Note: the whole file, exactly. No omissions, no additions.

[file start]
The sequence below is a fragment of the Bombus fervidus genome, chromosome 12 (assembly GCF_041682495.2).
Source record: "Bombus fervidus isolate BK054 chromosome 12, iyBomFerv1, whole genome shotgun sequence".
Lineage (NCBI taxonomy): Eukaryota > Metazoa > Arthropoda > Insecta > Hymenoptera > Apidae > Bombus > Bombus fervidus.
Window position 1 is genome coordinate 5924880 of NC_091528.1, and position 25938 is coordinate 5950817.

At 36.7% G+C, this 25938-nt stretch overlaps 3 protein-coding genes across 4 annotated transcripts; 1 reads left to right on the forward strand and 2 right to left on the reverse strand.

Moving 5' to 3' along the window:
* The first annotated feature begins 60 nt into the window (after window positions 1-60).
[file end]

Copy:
The sequence below is a fragment of the Bombus fervidus genome, chromosome 12 (assembly GCF_041682495.2).
Source record: "Bombus fervidus isolate BK054 chromosome 12, iyBomFerv1, whole genome shotgun sequence".
Lineage (NCBI taxonomy): Eukaryota > Metazoa > Arthropoda > Insecta > Hymenoptera > Apidae > Bombus > Bombus fervidus.
Window position 1 is genome coordinate 5924880 of NC_091528.1, and position 25938 is coordinate 5950817.

At 36.7% G+C, this 25938-nt stretch overlaps 3 protein-coding genes across 4 annotated transcripts; 1 reads left to right on the forward strand and 2 right to left on the reverse strand.

Moving 5' to 3' along the window:
* The first annotated feature begins 60 nt into the window (after window positions 1-60).